Darwin Approach controllers were routinely exposed to green (limited data block) radar returns that were generally inconsequential in that Approach control environment, leading to a high level of expectancy that such tracks were not relevant for aircraft separation purposes. Refresher training did not emphasise the importance of scanning the green radar returns.
Response to safety issue:
In response to an internal recommendation for the Department of Defence’s 44 Wing to review radar control training programmes to ensure that they include a requirement for controllers to scan green codes, the Department of Defence (DoD) documented that:
The School of Air Traffic Control stated that they concentrate quite a lot of time towards scanning of green codes during the Initial Employment Training and the Approach training.
Planner students are required to continuously scan all unidentified aircraft to expand on their situational awareness. The subject of violations of controller airspace is also touched on with emphasis on the crew resource management aspect of scanning and assisting the approach controller in monitoring airspace.
During Approach training, unidentified aircraft are actively input in the scenario as violations of controlled airspace adding to the requirement of the controller scanning the radar picture. To ensure a non-standard solution, the exercises have multiple unidentified tracks outside of controlled airspace which never actually enter the airspace.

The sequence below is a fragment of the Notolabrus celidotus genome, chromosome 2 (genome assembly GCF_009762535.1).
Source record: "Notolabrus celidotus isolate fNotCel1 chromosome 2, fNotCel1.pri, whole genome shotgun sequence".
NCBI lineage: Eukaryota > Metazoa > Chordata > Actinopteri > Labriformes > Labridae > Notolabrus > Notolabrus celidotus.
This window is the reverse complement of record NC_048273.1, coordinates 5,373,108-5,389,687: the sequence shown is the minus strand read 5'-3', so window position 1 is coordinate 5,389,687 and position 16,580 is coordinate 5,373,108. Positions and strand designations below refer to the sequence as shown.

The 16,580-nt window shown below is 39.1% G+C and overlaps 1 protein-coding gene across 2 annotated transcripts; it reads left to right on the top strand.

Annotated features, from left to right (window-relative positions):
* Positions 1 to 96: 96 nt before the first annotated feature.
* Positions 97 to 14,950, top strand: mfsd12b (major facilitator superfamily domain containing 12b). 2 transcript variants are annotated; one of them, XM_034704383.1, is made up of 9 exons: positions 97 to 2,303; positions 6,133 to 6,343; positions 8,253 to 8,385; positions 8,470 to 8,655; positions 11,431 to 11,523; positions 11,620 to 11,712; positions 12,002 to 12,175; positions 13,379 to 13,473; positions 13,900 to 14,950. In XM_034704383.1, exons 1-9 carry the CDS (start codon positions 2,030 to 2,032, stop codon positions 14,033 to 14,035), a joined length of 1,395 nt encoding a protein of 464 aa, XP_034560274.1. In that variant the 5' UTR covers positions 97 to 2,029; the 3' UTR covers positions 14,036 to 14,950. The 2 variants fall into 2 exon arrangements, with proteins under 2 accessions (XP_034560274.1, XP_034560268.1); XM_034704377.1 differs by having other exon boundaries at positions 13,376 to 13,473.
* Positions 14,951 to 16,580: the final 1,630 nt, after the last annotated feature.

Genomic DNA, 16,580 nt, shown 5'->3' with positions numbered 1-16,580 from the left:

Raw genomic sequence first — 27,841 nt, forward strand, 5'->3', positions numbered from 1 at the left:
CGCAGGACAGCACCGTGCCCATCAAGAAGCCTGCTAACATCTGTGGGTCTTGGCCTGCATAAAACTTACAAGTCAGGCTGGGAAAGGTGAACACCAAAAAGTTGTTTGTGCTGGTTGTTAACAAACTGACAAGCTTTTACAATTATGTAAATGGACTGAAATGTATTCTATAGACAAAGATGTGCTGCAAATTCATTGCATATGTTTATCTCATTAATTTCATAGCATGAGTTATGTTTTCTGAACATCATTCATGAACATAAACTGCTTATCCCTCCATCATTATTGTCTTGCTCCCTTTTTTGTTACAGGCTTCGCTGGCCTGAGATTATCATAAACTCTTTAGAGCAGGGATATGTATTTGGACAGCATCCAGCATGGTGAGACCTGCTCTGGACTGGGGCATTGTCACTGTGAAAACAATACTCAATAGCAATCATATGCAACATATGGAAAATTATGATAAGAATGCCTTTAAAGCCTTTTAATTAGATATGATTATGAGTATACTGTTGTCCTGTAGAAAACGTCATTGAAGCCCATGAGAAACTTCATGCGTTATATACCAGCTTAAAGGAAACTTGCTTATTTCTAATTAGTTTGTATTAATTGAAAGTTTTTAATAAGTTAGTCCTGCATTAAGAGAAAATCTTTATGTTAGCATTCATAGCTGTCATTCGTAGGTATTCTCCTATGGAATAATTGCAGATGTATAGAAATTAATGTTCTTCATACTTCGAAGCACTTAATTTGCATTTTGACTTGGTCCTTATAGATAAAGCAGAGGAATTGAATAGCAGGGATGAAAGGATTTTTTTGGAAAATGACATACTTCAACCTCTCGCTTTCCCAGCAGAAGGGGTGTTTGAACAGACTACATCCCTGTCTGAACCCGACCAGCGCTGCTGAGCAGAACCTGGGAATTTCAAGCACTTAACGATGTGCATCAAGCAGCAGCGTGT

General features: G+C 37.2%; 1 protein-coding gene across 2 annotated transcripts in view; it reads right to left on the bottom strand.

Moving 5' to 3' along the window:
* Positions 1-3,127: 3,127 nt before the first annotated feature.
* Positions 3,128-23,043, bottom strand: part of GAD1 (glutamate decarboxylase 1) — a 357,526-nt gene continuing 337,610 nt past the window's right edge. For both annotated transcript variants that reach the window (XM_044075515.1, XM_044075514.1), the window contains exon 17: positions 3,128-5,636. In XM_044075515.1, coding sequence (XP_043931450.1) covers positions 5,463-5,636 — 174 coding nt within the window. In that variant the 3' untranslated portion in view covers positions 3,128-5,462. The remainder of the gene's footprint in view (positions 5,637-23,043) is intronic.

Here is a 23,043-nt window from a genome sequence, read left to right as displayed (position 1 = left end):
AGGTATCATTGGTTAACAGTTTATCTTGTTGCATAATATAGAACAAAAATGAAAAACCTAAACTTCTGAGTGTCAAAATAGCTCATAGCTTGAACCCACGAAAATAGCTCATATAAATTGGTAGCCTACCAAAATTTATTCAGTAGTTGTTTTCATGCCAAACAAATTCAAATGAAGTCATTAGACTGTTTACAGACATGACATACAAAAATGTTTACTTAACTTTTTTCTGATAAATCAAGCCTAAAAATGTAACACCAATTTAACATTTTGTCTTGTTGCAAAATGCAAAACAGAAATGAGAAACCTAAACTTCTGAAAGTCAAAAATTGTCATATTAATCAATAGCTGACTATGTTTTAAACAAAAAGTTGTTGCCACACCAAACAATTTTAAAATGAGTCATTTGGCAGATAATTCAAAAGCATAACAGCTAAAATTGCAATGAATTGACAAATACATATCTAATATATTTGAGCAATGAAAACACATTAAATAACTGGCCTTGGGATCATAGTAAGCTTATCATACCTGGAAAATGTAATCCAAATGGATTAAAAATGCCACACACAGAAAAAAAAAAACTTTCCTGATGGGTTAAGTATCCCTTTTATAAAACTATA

In addition, DoD documented that the majority of simulator-equipped air traffic control units had included green radar returns in their local training packages. The scenarios included unidentified radar returns that entered controlled airspace, with some requiring a traffic alert to be given and an ‘alternate separation solution implemented’.
The ATSB is not yet satisfied that the action taken by the Department of Defence has addressed the safety issue. Though the consideration of controller scanning of green radar returns has been covered in the initial and approach training syllabus of the School of Air Traffic Control, and included in the simulator scenarios of the air traffic units where there is such a capability, there is no evidence that there are provisions at those units to ensure that controllers complete the simulator-based refresher training. In this occurrence, the Darwin Approach cell personnel on duty reported that they had not completed any refresher training in at least a 12-month period, though Darwin was simulator-equipped.